You may have heard of Cushing’s Disease, which is the result of overproduction of Cortisol in people and pets – especially dogs.
Addison’s Disease (hyoadrenocorticism) occurs far less often than Cushing’s…and is the opposite condition…meaning…it’s caused by the LOWER than normal production of hormones, such as Cortisol.
Both of these diseases can develop from the adrenals (or pituitary gland) not functioning properly.
The adrenals are small glands located near the kidneys.
The hormones they produce are responsible for regulating much of the bodies internal function.
These hormones control sugar, salt, and water balance in the body…and are crucial for proper stress management in your pet.
There are actually three types of Addison’s disease – primary, secondary, and atypical. Most times both outer and middle layers of the adrenals under-produce hormones which lead to primary AD. Atypical AD is when the middle layer fails and secondary AD results from pituitary gland failure which acts on the adrenals.
Symptoms of Addison’s Disease
Symptoms can pop up suddenly and can appear severe at times. Addison’s often goes misdiagnosed as kidney failure and is known as the great imitator for this reason.
- Weakness, tiredness, lack of energy, or lethargy
- Lack of appetite
- Increased thirst
- Increased urine production
When your dog is stressed – normal adrenal glands produce more cortisol (hormone) which helps them deal with that stress factor. Dog’s with Addison’s disease Can’t make enough cortisol they are unable to deal with stress. Changes in their daily routine, house guests or the introduction of new animals to the household, trips to vet or groomer are all stressful to your pet.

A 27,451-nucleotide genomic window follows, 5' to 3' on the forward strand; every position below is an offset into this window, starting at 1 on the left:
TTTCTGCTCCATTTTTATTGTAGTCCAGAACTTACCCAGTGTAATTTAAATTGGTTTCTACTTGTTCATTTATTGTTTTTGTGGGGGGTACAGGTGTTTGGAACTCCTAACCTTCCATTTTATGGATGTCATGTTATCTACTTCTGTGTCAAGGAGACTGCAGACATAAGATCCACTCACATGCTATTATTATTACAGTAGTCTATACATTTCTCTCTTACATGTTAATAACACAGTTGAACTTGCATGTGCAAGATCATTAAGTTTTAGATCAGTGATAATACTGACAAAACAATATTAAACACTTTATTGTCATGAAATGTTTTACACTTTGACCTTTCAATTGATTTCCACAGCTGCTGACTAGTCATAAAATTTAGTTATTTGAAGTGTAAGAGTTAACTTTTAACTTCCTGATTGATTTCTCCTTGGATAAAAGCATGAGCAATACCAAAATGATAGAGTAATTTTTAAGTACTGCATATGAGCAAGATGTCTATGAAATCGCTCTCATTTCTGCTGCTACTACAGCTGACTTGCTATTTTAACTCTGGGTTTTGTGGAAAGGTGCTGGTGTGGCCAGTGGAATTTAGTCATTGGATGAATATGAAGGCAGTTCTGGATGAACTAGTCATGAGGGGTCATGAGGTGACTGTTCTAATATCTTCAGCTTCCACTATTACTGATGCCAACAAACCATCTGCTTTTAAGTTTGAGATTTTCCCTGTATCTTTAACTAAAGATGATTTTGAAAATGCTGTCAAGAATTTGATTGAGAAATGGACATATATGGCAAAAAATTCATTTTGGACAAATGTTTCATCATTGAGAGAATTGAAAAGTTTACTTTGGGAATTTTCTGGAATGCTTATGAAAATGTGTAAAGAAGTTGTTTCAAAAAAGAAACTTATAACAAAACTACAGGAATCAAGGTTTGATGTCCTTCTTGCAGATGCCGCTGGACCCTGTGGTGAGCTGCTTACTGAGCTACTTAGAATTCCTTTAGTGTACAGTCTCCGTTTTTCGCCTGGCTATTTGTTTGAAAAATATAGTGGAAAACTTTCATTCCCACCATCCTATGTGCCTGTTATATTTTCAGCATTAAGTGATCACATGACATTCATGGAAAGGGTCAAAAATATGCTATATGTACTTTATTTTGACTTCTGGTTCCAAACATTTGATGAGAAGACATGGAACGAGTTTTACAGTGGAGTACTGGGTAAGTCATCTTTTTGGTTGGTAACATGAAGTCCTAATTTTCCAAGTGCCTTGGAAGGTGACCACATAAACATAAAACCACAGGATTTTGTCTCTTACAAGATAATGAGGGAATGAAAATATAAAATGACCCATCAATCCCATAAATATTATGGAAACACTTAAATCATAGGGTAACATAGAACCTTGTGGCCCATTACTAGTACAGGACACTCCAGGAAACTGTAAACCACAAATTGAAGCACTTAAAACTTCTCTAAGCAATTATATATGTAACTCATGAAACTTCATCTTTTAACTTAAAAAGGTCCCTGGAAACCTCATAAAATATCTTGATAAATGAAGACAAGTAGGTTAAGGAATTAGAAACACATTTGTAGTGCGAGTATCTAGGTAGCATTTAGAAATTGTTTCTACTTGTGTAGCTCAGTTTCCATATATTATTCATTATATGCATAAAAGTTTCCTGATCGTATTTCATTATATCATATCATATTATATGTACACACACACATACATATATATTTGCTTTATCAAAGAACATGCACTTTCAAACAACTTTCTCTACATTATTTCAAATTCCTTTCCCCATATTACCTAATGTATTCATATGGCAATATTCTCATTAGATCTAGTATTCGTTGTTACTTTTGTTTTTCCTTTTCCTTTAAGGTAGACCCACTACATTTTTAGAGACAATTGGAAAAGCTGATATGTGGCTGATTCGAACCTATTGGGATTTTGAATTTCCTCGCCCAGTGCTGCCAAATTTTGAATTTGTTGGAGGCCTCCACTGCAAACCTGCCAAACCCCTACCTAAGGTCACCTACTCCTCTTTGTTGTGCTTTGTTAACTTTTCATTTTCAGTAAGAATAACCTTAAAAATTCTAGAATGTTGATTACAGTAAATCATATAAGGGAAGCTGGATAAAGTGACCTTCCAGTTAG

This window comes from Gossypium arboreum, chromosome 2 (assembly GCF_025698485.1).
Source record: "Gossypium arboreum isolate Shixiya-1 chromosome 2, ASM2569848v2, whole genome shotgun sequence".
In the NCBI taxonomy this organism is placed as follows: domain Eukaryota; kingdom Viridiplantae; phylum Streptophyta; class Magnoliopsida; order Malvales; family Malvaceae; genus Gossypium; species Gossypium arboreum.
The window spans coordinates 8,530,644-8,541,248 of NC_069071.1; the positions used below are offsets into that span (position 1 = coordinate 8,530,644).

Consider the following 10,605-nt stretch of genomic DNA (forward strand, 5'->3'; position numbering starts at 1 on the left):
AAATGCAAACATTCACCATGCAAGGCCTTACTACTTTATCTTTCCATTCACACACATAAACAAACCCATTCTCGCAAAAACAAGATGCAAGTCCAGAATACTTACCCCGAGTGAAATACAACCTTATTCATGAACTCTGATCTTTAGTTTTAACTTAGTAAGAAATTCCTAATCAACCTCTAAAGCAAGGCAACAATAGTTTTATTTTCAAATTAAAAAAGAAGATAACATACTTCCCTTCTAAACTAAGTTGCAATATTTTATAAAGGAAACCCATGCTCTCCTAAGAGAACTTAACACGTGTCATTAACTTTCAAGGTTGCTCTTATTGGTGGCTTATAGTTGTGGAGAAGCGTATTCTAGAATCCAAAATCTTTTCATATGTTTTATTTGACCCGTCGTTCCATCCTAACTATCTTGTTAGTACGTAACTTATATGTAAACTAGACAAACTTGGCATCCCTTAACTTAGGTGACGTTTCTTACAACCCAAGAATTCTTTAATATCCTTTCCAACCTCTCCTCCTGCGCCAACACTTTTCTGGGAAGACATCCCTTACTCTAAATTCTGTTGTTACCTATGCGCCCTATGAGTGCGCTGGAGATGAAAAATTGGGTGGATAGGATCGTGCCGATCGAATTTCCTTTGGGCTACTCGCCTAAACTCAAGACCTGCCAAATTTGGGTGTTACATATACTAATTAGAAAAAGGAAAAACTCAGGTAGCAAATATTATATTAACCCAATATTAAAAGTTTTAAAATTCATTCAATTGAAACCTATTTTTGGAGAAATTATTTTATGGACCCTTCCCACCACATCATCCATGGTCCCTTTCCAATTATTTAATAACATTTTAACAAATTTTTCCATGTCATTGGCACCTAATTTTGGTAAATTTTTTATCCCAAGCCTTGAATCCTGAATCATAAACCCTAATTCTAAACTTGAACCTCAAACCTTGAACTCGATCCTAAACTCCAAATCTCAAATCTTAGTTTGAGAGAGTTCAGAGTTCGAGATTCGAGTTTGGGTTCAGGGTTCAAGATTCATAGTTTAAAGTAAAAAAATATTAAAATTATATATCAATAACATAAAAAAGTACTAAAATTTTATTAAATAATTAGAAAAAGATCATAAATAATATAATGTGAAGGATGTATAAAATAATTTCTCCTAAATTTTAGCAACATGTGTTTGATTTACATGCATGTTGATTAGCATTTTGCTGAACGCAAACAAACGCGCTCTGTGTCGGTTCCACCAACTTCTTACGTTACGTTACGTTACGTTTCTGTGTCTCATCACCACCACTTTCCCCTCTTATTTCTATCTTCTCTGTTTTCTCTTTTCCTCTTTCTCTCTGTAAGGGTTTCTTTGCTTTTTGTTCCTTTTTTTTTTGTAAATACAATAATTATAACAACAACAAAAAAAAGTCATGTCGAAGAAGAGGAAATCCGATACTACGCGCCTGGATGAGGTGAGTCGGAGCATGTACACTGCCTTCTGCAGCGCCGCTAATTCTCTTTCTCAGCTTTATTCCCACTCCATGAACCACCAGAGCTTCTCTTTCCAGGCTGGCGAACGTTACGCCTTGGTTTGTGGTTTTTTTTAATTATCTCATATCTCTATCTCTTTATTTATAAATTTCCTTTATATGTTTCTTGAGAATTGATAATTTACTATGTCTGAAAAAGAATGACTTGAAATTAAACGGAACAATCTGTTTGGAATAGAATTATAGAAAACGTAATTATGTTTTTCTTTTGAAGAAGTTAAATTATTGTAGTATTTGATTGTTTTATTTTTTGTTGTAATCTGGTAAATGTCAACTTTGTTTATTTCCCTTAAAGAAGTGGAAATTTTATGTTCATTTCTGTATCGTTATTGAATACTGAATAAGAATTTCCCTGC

These stress factors can increase the signs and symptoms of Addison’s.
If symptoms are sudden and severe, the situation is called an Addisonian crisis. Under stressful conditions a dog may literally collapse from shock as a result of an electrolyte imbalance and the rapid change to their metabolism.
Is Your Dog At Risk?
It’s estimated that between 70-80% of dogs with Addison’s are female between the ages of 4 and 7.
Certain breeds have been recorded to be more prone to the disease and include:
- Great Danes
- Labrador Retrievers
- Portuguese Water Spaniels
- Poodles (Standard)
The genetic history of your pet may be a contributing factor but its highly likely other things play a role in the development of this disease. Other possible suspects include:
- Processed Food – Preservative, starches, and wheat gluten trigger nutritional imbalances and add to toxin build-up.
- Over-vaccination – excessive vaccinations throws the immune system out of alignment which causes dysfunction in the other system in the body. Known to be a catalyst for creating antibodies against its own tissues. Adrenal and pituitary glands are particularly vulnerable.
- Deficient nutrition – a diet short on probiotics, minerals, vitamins, and omega oils impact proper functioning of cells, gland, and organs.
- Stress or Trauma – abuse, abandonment, or fearful situations can predispose endocrine system dysfunction in your dog.